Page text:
The Ever-Creeping Outside World - While there are roughly 1,000 people who are identified as Hadzabe, today only around 300 of them live the traditional lifestyle. As with many indigenous groups, the outside world has slowly encroached upon the Hadzabe.

By some estimates, they have lost as much as 90% of their homeland. There are now even dirt roads at the edges of their land. Some Hadzabe are learning to speak Swahili to communicate with other groups in the area, and there are even a handful of Hadzabe people who speak English. The double-edged sword of tourism is another outside influence that cannot be ignored. Hopefully those who are fortunate enough to visit with the Hadzabe people will do so responsibly and be influential in helping to protect their ancient way of life.

View The Hadzabe through the revealing lens of Aliakber 'aZh' Zoeb and benefit from a 15% pre-release discount for our Zawadee Insiders & Facebook fans. Available in a variety of different sizes and choices of media (paper, canvas, etc.), Ali's photographs are powerfully unique elements for any home or office décor.

Zawadee - Bring Africa Home is pleased to announce that we now represent the esteemed photographer - Ali 'aZh' Zoeb a renowned Tanzanian fashion, editorial and lifestyle photographer.

Valued as one of Tanzania's best fashion photographers, Ali's passion for portraiture sings out in his photographic series of The Hadzabe - Living in the Here & Now.
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Got To Go There - The Magic of the KwaZulu Natal

The KwaZulu Natal is about as eclectic a place as you can find. That's part of what makes it so interesting.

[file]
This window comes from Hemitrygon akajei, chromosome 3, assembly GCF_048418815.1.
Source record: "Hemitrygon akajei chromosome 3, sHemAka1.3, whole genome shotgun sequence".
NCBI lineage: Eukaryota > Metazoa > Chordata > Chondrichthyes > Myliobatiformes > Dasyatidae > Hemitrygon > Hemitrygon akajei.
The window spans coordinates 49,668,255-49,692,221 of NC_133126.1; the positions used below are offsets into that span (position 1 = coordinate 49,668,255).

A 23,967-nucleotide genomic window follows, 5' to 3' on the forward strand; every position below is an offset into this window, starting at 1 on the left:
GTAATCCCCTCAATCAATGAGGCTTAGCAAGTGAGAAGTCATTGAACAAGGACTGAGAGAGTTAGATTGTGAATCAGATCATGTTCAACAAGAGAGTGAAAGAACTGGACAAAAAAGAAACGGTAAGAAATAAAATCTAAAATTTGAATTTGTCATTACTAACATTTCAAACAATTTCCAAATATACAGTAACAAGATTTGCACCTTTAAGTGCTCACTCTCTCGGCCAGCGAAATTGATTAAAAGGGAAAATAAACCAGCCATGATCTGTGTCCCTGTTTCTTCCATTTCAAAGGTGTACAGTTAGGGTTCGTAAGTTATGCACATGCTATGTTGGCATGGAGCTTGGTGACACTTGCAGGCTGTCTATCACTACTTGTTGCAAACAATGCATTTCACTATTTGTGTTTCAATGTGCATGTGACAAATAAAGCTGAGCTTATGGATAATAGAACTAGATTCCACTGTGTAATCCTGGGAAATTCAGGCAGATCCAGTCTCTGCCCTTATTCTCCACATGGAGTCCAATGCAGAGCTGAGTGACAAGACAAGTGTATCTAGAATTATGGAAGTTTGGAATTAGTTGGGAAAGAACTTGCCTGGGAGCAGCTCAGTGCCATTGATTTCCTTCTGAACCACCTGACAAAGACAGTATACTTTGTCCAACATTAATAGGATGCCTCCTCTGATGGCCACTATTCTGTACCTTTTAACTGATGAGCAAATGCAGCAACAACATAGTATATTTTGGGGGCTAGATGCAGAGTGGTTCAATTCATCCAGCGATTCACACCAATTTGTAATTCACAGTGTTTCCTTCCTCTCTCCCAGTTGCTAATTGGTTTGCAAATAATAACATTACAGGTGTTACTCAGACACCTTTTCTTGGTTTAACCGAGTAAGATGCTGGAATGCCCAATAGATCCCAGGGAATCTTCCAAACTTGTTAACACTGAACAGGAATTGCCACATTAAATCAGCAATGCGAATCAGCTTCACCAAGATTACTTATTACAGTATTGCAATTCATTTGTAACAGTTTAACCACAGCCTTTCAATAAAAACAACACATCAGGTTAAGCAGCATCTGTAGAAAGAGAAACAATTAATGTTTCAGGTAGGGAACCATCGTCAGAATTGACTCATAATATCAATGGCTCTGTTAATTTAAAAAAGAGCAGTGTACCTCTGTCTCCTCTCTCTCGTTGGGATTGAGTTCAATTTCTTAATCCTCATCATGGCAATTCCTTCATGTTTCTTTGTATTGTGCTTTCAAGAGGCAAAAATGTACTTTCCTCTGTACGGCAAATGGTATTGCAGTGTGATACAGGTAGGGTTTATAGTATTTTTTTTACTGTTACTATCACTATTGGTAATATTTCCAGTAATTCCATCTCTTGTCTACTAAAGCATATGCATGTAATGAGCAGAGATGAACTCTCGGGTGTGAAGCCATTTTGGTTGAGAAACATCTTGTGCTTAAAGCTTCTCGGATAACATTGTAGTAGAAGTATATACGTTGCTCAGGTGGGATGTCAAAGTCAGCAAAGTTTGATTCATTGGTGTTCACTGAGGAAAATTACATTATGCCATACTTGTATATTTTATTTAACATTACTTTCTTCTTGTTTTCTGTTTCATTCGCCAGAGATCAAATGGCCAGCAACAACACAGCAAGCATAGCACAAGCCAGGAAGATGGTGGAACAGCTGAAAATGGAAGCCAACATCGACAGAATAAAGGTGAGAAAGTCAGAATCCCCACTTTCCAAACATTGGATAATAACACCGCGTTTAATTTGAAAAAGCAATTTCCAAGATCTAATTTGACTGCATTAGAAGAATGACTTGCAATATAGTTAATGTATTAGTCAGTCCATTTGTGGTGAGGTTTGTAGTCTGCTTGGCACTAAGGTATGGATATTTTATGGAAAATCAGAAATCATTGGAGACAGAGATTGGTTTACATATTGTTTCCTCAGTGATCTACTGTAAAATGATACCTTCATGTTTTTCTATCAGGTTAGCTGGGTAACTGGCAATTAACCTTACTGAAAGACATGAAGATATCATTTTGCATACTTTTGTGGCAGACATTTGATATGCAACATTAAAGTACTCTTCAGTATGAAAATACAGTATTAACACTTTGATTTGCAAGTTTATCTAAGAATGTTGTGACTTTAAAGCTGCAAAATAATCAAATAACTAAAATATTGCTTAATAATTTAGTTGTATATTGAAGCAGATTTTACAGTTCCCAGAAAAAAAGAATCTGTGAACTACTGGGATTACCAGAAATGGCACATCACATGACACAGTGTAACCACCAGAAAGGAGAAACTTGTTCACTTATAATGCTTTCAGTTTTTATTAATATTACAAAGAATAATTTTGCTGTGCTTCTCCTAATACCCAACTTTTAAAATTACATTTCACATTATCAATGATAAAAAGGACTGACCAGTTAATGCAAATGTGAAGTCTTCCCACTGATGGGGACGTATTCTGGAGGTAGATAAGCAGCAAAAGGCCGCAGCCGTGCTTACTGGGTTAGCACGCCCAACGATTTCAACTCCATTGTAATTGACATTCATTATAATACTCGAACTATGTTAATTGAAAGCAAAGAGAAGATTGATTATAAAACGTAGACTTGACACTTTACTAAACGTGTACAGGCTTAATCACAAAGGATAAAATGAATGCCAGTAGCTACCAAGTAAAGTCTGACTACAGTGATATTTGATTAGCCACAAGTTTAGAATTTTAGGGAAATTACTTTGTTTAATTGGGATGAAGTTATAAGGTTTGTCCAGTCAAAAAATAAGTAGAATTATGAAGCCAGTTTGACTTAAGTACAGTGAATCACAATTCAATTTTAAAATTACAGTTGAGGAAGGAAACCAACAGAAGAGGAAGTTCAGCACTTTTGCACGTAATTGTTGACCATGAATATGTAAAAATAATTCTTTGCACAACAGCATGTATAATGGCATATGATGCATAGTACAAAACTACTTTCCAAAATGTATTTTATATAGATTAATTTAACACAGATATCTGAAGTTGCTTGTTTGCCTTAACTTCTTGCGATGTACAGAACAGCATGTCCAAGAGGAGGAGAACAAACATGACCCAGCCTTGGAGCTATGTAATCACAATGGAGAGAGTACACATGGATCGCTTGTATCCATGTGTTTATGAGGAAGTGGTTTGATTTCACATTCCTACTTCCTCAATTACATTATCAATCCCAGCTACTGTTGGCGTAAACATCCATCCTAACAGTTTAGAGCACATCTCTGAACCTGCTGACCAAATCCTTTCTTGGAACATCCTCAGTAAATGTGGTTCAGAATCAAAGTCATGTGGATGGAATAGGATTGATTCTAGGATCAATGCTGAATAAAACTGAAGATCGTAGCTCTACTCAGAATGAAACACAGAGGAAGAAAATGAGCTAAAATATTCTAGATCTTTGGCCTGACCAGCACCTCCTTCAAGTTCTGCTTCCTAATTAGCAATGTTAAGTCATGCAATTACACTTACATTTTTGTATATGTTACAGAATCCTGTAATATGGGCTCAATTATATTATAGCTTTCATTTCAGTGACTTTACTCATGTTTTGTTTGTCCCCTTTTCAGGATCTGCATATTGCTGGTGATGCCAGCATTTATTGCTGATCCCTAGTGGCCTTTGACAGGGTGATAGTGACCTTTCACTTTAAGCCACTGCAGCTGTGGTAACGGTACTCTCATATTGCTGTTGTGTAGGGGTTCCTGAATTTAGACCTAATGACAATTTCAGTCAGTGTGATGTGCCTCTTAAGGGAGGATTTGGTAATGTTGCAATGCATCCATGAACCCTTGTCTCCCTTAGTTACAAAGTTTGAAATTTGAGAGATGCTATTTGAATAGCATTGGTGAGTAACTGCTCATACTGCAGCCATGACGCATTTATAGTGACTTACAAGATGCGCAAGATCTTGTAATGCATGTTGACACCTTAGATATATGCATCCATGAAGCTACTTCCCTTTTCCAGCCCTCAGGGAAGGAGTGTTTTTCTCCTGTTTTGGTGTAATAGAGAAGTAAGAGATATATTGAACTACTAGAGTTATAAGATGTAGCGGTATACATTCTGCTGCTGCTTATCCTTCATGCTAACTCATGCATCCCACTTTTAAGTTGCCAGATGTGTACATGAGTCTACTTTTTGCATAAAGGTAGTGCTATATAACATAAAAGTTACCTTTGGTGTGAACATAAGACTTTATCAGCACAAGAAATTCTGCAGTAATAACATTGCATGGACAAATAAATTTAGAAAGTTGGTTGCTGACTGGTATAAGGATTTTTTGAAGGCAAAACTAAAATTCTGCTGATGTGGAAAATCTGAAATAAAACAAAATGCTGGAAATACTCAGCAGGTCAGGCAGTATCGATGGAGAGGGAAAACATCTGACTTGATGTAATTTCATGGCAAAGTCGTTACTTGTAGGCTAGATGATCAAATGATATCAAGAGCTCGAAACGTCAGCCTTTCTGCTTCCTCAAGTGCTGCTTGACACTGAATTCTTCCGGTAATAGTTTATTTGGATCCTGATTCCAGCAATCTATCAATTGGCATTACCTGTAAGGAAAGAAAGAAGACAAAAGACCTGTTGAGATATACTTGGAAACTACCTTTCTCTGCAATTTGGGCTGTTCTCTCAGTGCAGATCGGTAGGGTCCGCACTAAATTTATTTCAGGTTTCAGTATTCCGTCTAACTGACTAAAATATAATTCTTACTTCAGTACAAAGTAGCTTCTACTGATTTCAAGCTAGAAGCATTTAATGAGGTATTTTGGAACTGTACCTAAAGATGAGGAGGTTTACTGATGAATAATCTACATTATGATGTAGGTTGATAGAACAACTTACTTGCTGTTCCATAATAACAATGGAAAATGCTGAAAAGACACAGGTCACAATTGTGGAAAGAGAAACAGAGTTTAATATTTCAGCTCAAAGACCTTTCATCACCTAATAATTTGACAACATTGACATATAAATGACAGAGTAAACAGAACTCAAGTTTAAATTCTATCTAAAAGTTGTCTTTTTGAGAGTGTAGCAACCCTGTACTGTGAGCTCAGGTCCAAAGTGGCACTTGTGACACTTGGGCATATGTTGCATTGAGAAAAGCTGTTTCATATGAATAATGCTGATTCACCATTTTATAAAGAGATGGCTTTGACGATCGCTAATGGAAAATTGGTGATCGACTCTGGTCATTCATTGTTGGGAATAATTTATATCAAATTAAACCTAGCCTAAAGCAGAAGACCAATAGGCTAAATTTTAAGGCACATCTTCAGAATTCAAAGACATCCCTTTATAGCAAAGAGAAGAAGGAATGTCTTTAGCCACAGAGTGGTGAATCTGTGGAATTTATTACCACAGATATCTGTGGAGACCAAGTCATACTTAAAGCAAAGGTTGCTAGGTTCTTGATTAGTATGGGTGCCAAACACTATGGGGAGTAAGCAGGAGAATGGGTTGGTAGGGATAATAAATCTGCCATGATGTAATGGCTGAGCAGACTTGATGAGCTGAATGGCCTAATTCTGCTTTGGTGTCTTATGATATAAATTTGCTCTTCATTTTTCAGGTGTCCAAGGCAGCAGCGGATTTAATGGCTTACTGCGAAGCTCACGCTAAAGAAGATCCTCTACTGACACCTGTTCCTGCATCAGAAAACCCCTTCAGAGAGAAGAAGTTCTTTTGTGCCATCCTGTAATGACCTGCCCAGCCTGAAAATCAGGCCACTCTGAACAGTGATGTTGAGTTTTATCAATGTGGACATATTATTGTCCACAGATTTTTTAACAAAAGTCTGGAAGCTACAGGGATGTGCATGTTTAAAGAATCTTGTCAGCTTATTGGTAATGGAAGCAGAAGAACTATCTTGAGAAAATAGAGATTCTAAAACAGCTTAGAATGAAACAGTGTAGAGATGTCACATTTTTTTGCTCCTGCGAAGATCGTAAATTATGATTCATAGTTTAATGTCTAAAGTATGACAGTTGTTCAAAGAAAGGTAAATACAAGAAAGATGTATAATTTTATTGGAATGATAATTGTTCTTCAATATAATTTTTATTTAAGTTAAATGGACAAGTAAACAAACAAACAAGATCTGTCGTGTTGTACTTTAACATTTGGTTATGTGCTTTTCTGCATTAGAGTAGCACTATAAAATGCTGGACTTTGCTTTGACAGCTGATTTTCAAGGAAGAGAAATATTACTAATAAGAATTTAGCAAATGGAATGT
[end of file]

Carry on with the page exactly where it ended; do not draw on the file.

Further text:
Rough and magical, smart and sophisticated, rural and urban, the KwaZulu Natal is a symphony of differences. Shabby suburbs nestled cheek to cheek with upscale malls. Beautiful beaches contrast with dramatic mountains and dry savannahs. African life beats a vigorous counterpoint in markets to the quieter and more pastoral settings in the rural areas.

"KwaZulu means place of the Zulu"

Known as the "garden province" of South Africa, it was created very recently. In 1994, the Zulu bantustan of KwaZulu merged with Natal province. Boasting a long shoreline along the Indian Ocean, the province borders Mozambique, Swaziland and Lesotho. Beaches are well known to be world-class quality. 

Many notable figures of South Africa were born in the KwaZulu Natal. Albert Luthuli was the first non-white person (as well as the first person from outside Europe and the Americas) to win the Nobel Peace Prize (1960). Bhambatha was a 19th century Zulu chief who became an anti-apartheid icon. The province is home to two Unesco World Heritage sites - the iSimangaliso Wetland Park and the uKhahlamba Drakensberg Park.